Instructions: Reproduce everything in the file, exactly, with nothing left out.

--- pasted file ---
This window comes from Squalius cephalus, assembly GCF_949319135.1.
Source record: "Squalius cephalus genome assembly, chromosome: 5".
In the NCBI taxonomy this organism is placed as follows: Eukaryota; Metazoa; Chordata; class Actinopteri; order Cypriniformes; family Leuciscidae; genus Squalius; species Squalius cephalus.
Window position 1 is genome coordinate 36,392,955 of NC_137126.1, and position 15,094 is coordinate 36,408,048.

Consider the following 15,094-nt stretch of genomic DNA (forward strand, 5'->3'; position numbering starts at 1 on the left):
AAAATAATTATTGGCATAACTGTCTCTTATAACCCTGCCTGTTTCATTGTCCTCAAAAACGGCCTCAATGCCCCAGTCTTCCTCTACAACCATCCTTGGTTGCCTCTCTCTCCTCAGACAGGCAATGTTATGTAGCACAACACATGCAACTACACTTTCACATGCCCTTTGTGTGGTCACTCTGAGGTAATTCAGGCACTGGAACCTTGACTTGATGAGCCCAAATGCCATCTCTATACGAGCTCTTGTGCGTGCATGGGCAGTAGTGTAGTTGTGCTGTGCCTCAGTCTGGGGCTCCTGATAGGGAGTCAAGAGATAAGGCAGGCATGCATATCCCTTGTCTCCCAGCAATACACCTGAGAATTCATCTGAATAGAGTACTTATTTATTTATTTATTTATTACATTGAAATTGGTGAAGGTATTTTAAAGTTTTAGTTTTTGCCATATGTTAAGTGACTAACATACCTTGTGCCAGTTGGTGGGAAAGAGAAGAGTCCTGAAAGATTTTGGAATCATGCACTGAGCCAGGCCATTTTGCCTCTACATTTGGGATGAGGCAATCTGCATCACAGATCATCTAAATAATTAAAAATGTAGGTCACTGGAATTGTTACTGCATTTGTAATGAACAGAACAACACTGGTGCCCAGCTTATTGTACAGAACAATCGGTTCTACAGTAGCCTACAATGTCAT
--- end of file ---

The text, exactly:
This window comes from Squalius cephalus, assembly GCF_949319135.1.
Source record: "Squalius cephalus genome assembly, chromosome: 5".
In the NCBI taxonomy this organism is placed as follows: Eukaryota; Metazoa; Chordata; class Actinopteri; order Cypriniformes; family Leuciscidae; genus Squalius; species Squalius cephalus.
Window position 1 is genome coordinate 36,392,955 of NC_137126.1, and position 15,094 is coordinate 36,408,048.

Consider the following 15,094-nt stretch of genomic DNA (forward strand, 5'->3'; position numbering starts at 1 on the left):
AAAATAATTATTGGCATAACTGTCTCTTATAACCCTGCCTGTTTCATTGTCCTCAAAAACGGCCTCAATGCCCCAGTCTTCCTCTACAACCATCCTTGGTTGCCTCTCTCTCCTCAGACAGGCAATGTTATGTAGCACAACACATGCAACTACACTTTCACATGCCCTTTGTGTGGTCACTCTGAGGTAATTCAGGCACTGGAACCTTGACTTGATGAGCCCAAATGCCATCTCTATACGAGCTCTTGTGCGTGCATGGGCAGTAGTGTAGTTGTGCTGTGCCTCAGTCTGGGGCTCCTGATAGGGAGTCAAGAGATAAGGCAGGCATGCATATCCCTTGTCTCCCAGCAATACACCTGAGAATTCATCTGAATAGAGTACTTATTTATTTATTTATTTATTACATTGAAATTGGTGAAGGTATTTTAAAGTTTTAGTTTTTGCCATATGTTAAGTGACTAACATACCTTGTGCCAGTTGGTGGGAAAGAGAAGAGTCCTGAAAGATTTTGGAATCATGCACTGAGCCAGGCCATTTTGCCTCTACATTTGGGATGAGGCAATCTGCATCACAGATCATCTAAATAATTAAAAATGTAGGTCACTGGAATTGTTACTGCATTTGTAATGAACAGAACAACACTGGTGCCCAGCTTATTGTACAGAACAATCGGTTCTACAGTAGCCTACAATGTCAT